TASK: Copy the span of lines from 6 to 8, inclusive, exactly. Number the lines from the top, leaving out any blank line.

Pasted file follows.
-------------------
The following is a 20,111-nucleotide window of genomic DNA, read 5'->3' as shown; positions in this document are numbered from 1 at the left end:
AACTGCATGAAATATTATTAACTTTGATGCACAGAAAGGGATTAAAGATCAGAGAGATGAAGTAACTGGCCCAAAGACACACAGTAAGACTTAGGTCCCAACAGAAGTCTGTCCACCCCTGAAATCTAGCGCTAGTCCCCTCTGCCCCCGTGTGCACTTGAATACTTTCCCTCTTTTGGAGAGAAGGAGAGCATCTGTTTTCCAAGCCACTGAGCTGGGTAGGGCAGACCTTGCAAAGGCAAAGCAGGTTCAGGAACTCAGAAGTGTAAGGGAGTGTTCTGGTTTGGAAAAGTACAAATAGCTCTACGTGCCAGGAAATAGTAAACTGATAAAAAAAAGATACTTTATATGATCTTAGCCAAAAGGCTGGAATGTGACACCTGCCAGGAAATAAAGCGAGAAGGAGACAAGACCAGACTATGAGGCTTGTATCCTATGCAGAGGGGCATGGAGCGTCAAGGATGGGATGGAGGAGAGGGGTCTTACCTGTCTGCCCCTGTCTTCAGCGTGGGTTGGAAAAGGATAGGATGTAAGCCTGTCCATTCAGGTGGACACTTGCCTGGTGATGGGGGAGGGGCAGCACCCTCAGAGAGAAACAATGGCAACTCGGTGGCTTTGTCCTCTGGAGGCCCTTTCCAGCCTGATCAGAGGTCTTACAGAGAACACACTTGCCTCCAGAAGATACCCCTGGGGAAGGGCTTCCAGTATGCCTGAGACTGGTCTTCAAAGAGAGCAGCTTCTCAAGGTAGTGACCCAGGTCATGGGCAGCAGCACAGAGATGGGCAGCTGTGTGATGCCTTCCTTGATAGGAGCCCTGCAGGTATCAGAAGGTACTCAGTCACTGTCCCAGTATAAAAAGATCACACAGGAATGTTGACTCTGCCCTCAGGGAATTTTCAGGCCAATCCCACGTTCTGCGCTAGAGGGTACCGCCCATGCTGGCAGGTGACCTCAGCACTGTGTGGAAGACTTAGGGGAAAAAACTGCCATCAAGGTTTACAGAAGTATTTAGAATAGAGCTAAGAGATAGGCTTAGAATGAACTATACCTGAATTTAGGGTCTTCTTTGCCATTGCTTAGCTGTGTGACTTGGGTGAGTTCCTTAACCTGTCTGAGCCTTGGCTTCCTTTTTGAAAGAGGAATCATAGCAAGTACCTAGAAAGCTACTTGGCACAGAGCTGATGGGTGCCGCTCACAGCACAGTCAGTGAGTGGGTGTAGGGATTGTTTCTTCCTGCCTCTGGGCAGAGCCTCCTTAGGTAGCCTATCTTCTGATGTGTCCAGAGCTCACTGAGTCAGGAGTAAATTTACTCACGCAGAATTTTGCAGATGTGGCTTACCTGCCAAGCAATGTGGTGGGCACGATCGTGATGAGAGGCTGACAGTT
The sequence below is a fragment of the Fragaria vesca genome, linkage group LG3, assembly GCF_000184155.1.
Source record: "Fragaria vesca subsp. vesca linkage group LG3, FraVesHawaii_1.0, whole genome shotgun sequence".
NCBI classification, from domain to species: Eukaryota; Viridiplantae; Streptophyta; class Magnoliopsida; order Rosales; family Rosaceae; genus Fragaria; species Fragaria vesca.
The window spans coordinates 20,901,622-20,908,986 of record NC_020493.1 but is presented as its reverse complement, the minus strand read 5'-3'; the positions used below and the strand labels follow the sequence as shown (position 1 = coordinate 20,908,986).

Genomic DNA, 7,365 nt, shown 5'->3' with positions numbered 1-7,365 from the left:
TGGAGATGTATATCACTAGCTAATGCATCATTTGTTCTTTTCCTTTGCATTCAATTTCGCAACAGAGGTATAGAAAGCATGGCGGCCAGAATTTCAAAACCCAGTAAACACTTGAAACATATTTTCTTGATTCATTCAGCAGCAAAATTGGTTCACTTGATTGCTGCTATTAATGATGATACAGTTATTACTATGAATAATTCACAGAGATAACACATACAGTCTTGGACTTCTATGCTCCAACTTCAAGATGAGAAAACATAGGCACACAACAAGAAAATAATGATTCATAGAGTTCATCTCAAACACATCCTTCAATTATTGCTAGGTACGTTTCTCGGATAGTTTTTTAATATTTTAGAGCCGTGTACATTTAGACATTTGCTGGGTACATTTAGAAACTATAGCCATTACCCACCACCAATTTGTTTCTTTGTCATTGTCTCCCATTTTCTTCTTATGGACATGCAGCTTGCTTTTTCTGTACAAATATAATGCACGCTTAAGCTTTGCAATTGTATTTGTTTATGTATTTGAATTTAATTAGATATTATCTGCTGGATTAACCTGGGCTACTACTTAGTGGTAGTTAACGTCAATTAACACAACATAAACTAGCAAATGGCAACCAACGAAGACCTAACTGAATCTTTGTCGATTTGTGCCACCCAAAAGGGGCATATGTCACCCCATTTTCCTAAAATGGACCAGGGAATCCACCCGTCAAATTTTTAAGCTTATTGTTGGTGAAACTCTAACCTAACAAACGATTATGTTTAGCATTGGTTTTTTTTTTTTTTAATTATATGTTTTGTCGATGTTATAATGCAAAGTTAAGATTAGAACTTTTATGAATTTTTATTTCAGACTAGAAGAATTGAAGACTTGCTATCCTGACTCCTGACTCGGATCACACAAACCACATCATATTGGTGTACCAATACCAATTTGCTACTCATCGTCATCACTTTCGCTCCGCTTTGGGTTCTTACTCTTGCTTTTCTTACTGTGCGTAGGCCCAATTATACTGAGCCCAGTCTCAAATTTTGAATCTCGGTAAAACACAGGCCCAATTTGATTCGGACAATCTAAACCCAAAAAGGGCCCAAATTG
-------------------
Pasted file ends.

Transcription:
The window spans coordinates 20,901,622-20,908,986 of record NC_020493.1 but is presented as its reverse complement, the minus strand read 5'-3'; the positions used below and the strand labels follow the sequence as shown (position 1 = coordinate 20,908,986).

Genomic DNA, 7,365 nt, shown 5'->3' with positions numbered 1-7,365 from the left:
TGGAGATGTATATCACTAGCTAATGCATCATTTGTTCTTTTCCTTTGCATTCAATTTCGCAACAGAGGTATAGAAAGCATGGCGGCCAGAATTTCAAAACCCAGTAAACACTTGAAACATATTTTCTTGATTCATTCAGCAGCAAAATTGGTTCACTTGATTGCTGCTATTAATGATGATACAGTTATTACTATGAATAATTCACAGAGATAACACATACAGTCTTGGACTTCTATGCTCCAACTTCAAGATGAGAAAACATAGGCACACAACAAGAAAATAATGATTCATAGAGTTCATCTCAAACACATCCTTCAATTATTGCTAGGTACGTTTCTCGGATAGTTTTTTAATATTTTAGAGCCGTGTACATTTAGACATTTGCTGGGTACATTTAGAAACTATAGCCATTACCCACCACCAATTTGTTTCTTTGTCATTGTCTCCCATTTTCTTCTTATGGACATGCAGCTTGCTTTTTCTGTACAAATATAATGCACGCTTAAGCTTTGCAATTGTATTTGTTTATGTATTTGAATTTAATTAGATATTATCTGCTGGATTAACCTGGGCTACTACTTAGTGGTAGTTAACGTCAATTAACACAACATAAACTAGCAAATGGCAACCAACGAAGACCTAACTGAATCTTTGTCGATTTGTGCCACCCAAAAGGGGCATATGTCACCCCATTTTCCTAAAATGGACCAGGGAATCCACCCGTCAAATTTTTAAGCTTATTGTTGGTGAAACTCTAACCTAACAAACGATTATGTTTAGCATTGGTTTTTTTTTTTTTTAATTATATGTTTTGTCGATGTTATAATGCAAAGTTAAGATTAGAACTTTTATGAATTTTTATTTCAGACTAGAAGAATTGAAGACTTGCTATCCTGACTCCTGACTCGGATCACACAAACCACATCATATTGGTGTACCAATACCAATTTGCTACTCATCGTCATCACTTTCGCTCCGCTTTGGGTTCTTACTCTTGCTTTTCTTACTGTGCGTAGGCCCAATTATACTGAGCCCAGTCTCAAATTTTGAATCTCGGTAAAACACAGGCCCAATTTGATTCGGACAATCTAAACCCAAAAAGGGCCCAAATTG